School violence is not merely the province of modern times. In fact, one of the greatest attacks on American soil can be attributed to violence at school.
In the village of Bath, Michigan, in the year 1926 Andrew Kehoe fought a valiant battle against a tax increase that was levied to pay for the township’s new school. His battle was a noble one, going through the right means of battling government imposed injustice, or it was noble until he lost. He ran for and won a position as treasurer of the school board, but despite his effort the city opted to retain the tax. Kehoe argued, pleading that with the added burden he would lose his farm, but was unheeded. Thus Andrew asked that he be allowed part-time work as the school’s custodian—to make ends meet. The school board agreed.
Then things seemed to lapse into a peaceful state for several months. Kehoe was seen around the school at various times. He was noticed doing electrical work in the building, but this went wholly unremarked for the fact he was an infamous miser—people just thought he was running repairs since he was too tight to hire an electrician.
But this innocuous events culminated on 18 May 1927. Just after morning bell at the Consolidated school, 300 pounds of dynamite wired in the basement exploded.
There were two separate explosions—but no witnesses to say which was the larger. The north wing of the school was entirely demolished. People in the town four miles away reported hearing the blast. People working at farms nearer the school had to follow the columns of smoke to find the epicenter of the explosion. Radios and phones were scarce, and runners had to be sent to fetch help. It was after noon when a full scale rescue effort was underway. A third explosion occurred at Kehoe’s car. He pulled up to survey the scene, and spotted the superintendent, Emory E. Huyck, aiding with the rescue, and called him over. When Huyck neared Kehoe pulled a rifle from his truck and fired into a bundle of dynamite in his truck. The resulting blast killed him, Huyck, and 7 others. At first reporters considered his demise an impulsive act by a deranged man, but a later discovery would revise that opinion.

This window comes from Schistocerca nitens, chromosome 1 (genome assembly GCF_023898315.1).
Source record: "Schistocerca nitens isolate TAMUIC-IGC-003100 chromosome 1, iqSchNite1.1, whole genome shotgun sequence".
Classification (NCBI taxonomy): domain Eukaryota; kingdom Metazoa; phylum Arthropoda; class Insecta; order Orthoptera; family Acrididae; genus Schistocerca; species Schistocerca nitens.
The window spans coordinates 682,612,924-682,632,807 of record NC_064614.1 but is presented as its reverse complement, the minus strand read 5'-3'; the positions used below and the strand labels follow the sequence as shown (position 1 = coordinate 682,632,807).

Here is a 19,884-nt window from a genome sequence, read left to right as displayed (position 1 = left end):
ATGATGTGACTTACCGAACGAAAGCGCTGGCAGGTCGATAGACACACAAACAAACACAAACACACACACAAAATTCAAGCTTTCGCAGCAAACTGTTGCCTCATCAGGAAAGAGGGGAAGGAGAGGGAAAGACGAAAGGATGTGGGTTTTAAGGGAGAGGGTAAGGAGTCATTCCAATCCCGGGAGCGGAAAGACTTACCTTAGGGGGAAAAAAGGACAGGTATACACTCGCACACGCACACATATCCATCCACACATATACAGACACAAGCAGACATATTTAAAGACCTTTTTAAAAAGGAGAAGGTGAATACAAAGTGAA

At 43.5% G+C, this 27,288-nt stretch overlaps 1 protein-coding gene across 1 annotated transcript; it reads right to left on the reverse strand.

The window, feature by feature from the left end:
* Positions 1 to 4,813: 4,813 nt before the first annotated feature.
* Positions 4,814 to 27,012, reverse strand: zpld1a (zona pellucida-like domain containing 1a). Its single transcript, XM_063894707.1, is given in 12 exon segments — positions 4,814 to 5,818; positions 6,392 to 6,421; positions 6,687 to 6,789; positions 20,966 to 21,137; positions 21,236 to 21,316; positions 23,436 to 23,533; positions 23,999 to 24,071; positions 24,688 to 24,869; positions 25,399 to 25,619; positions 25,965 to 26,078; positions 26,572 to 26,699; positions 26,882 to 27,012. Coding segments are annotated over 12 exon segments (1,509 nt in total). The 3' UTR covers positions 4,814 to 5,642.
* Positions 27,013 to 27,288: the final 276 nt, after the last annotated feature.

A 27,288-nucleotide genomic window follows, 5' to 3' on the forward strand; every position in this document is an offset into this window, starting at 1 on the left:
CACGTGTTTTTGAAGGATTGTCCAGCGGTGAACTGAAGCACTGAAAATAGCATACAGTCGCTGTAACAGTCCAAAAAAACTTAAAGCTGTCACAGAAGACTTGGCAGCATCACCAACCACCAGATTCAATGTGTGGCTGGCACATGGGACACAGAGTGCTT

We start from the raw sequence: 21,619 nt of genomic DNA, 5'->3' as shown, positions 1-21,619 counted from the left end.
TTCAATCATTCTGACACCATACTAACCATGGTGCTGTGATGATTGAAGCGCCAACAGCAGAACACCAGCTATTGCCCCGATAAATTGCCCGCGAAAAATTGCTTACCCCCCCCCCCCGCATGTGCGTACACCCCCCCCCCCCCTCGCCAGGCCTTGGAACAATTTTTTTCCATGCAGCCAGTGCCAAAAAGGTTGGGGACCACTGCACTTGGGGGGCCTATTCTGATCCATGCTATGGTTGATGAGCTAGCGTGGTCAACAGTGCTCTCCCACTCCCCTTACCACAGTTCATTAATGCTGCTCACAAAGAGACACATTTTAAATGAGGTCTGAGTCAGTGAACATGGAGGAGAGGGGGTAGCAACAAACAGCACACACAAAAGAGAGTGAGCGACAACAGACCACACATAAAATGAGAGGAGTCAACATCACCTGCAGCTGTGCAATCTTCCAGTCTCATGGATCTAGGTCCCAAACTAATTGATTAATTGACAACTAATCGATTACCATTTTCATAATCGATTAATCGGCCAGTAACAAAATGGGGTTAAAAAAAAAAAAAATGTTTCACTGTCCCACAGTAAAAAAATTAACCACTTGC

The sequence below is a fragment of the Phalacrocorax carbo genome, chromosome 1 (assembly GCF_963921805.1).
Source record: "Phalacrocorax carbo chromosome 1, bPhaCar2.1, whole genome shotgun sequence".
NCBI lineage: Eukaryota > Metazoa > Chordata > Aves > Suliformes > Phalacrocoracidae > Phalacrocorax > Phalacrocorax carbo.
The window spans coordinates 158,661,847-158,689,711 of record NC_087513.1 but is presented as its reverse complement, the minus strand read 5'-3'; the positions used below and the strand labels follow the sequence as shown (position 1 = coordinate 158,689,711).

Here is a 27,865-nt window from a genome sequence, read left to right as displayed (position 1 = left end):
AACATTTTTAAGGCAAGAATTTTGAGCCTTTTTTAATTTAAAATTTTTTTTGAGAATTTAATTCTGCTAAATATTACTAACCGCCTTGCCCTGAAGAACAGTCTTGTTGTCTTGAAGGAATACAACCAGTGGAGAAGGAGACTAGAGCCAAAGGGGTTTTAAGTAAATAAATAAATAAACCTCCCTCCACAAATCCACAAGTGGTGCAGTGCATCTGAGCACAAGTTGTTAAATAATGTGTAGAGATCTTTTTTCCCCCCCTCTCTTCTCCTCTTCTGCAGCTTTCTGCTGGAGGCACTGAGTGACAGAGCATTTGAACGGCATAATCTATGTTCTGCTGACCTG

As rescuers were digging bodies out of the wreckage they came upon a startling discovery: not all of the dynamite had detonated, and what remained was still wired to explode. The rescue was halted while a group of volunteers (they had no bomb squad) raced in and defused what was left of the bomb. It turned out that less then half of dynamite went off; 500 pounds remained.
By the end of the day there were 44 dead. 30 of those were children. Another 50 to 90 were wounded. Not a family in the area was without injury or fatality. The massacre of Bath Michigan made the front page on 20 May, along side news of Charles Lindbergh’s trans-Atlantic flight.
But the story wasn’t ended yet. That day they discovered the Kehoe farm had also been destroyed. Andrew’s wife had been slain. Horses in the stables had been hobbled with bailing wire so they couldn’t escape. There was a sign hung waiting, which read “Criminals are made, not born.” It was at this point that speculation began that perhaps Andrew’s own death had not been impulsive, but rather a part of his plan.
The Bath School Disaster held the title of the worst bombing incident in the US up until 1995’s Oklahoma City bombing, and suffered a small historical revival in the time after the Columbine School incident.